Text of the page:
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Michelle Obama’s Arms, Khanyi Mbau’s Power and Jacob Zuma’s Wives: How to Marry a Politician and Survive Launched at Love Books

Nia Magoulianiti-McGregor and Pamela Nomvete

There was great hilarity as How to Marry a Politician and Survive, by Nia Magoulianiti-McGregor, was launched at Love Books with Pamela Nomvete recently. There were many luminaries in attendance, including Moeletsi Mbeki, the man behind KMM Review.

Nia Magoulianiti-McGregorHow to Marry a Politician and SurviveNomvete opened up the conversation by asking Magoulianiti-McGregor: “What made you write the book?”

Magoulianiti-McGregor, grinning, said, “I think I’m going to hand this question over to Moeletsi.”

To which Mbeki quipped: “Too much red wine!”

“We were sitting at a lunch,” Magoulianiti-McGregor explained, “and we were just talking about politicians and we started laughing about them. And Moeletsi said: ‘You’ve got to write the book!’, and I said: ‘Sure. I’ll call you next year.’ It was very random.”

How to Marry a Politician and Survive is a tongue-in-cheek how-to guide for those wishing to bag a rich politician. As part of her explanatory notes, Magoulianiti-McGregor divided politicians into different categories, such as “Working-class Hero”, “The Opposition Oke”, “The Old Trade-Unionist”, and goes into some detail about their personalities.

“Well, you can use their narcissistic personalities to your advantage,” the author said, “but you have to know what you’re dealing with.”

But Nomvete said she had already heard that Magoulianiti-McGregor has been accused of sexism …

“I thought I’d taken feminism back 20 years,” Magoulianiti-McGregor said lightheartedly, “which I even mention in the foreword. But I was told today I had taken it back 30 years!

“I just think, in a third world country you can’t afford to be too PC about these things. There are people who need a leg up, and they’re gonna take it!” she said, to screams of laughter from the audience.

“It’s a bit of a celebration of South African politicians, and us who complain about them and yet enjoy the quirkiness around them. So it’s more than just a how-to guide.”

“The cover’s great, isn’t it?” said Nomvete, before adding that she saw the book as a clever satire on the world of the celebrity politician.

“Even though it has elements of frivolity,” Nomvete said, “there are lots of layers in it, and I took it as a social commentary of what’s going on in our society.”

Magoulianiti-McGregor said she believes “even feminists” will enjoy her book.

“There’s something sexy about power,” she said, “and I think most women in the room would agree with that. I suppose a politician, with the power to change laws, with the power to take you to SONA with that red carpet, is desirable. That’s the guy, if you’re going to go for power. Even if you are a feminist, and I think most feminists would agree, there is just something about power that is inherently sexy.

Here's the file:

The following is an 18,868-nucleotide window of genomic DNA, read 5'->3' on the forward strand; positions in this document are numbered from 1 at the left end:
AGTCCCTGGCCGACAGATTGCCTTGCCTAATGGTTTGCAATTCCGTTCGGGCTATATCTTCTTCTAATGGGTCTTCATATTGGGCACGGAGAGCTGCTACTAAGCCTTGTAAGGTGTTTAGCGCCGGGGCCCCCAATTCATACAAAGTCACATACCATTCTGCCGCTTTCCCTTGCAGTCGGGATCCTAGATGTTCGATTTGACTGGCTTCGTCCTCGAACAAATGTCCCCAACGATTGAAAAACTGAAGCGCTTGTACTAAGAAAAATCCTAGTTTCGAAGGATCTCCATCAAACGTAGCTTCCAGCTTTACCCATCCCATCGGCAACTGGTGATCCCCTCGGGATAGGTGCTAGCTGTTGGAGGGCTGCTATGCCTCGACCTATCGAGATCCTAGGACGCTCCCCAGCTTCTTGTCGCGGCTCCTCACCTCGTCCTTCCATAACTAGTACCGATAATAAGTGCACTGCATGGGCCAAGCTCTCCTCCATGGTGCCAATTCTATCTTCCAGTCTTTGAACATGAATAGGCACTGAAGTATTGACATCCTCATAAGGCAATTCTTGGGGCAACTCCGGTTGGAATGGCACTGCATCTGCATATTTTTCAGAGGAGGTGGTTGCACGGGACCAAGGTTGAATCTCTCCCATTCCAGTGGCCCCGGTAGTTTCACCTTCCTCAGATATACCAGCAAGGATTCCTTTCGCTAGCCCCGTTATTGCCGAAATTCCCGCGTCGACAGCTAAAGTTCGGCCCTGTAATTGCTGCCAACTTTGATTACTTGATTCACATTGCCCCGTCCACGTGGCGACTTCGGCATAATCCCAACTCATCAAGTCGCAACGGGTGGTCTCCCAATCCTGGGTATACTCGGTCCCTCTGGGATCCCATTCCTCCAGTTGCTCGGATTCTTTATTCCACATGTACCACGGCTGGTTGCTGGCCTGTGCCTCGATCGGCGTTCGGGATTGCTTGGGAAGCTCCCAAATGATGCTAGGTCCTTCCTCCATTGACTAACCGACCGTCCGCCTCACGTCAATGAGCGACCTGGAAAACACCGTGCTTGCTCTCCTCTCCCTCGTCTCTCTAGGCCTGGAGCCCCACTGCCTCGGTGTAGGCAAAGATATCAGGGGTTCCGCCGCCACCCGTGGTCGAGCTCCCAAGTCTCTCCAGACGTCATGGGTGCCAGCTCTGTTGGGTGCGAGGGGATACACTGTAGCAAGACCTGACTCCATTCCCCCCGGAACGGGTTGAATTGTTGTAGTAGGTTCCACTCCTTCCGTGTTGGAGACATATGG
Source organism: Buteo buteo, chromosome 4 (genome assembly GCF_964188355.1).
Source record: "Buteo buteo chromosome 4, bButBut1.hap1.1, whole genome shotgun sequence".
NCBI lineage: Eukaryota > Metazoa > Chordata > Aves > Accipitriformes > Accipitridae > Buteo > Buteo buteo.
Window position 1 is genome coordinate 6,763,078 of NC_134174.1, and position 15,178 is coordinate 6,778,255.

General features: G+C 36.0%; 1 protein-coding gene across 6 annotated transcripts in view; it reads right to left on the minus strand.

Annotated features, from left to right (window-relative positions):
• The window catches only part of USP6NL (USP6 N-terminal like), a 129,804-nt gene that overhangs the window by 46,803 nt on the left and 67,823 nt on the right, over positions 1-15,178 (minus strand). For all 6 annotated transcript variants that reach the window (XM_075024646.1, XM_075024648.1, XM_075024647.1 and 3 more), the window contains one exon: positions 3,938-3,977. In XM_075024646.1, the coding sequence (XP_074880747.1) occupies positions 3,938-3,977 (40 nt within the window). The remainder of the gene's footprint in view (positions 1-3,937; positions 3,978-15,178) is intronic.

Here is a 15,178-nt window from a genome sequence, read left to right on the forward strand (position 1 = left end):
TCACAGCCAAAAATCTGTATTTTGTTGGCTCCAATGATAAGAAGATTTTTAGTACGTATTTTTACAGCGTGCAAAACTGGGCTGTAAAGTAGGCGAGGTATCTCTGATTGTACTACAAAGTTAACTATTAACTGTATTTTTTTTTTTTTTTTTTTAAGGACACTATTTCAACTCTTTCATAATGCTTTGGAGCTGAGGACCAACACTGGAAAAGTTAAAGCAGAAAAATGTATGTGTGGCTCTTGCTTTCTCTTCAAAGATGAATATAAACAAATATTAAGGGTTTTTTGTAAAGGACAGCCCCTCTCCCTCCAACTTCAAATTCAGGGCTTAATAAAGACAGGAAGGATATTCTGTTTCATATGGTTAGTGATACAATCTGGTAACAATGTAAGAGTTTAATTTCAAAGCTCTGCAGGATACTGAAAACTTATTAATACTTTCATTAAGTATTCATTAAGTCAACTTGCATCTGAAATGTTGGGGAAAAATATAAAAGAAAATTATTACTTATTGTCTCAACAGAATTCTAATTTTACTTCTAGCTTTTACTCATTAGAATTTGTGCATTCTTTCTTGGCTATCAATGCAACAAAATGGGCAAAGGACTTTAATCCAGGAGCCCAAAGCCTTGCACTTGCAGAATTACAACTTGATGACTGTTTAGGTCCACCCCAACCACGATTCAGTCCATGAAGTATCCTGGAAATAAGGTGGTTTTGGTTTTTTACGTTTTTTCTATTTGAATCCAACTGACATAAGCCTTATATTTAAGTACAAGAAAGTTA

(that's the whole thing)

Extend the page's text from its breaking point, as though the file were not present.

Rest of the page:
“And maybe it’s an evolutionary, psychological thing that happens, from when we were all living in caves. You wanted the guy who was going to come home and feed your children, put a roof or cave over your head, and so on. It’s in our DNA, and it’s hard to get rid of.”

The conversation turned to the wives of President Jacob Zuma. “It was a very romantic speech he gave,” Magoulianiti-McGregor said, “about how other politicians have mistresses and girlfriends, and they try and hide it, and in the end he’s actually proud of his wives and he’s proud of his children. Which would be very romantic if it wasn’t for the odd … illegitimate child on the side.”

Nomvete then asked Magoulianiti-McGregor: “What about Khanyi Mbau? Why does she get such a raw deal?”

“I don’t think I gave her such a raw deal,” Magoulianiti-McGregor said. “But I think she’s an out-there person, she’s actually quite amazing and completely confident, and if I gave her a hard time I don’t mean it. I’m actually quite in awe of her. She’s got this persona, but in fact she’s got a lot of power behind her.”

The book also includes tips on how to get Michelle Obama’s arms, tips for sexy eating (including recipes) and a guide to the modern South African slang of relationships (including “Ben-10″ and “ATM Bomber”). The recipe for the perfect blow-job, however, was left on the editing floor …


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Jennifer Malec (@ProjectJennifer) tweeted live from the event using the hashtag #livebooks:



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Thanks to Kevin James Photography for some of these launch images.



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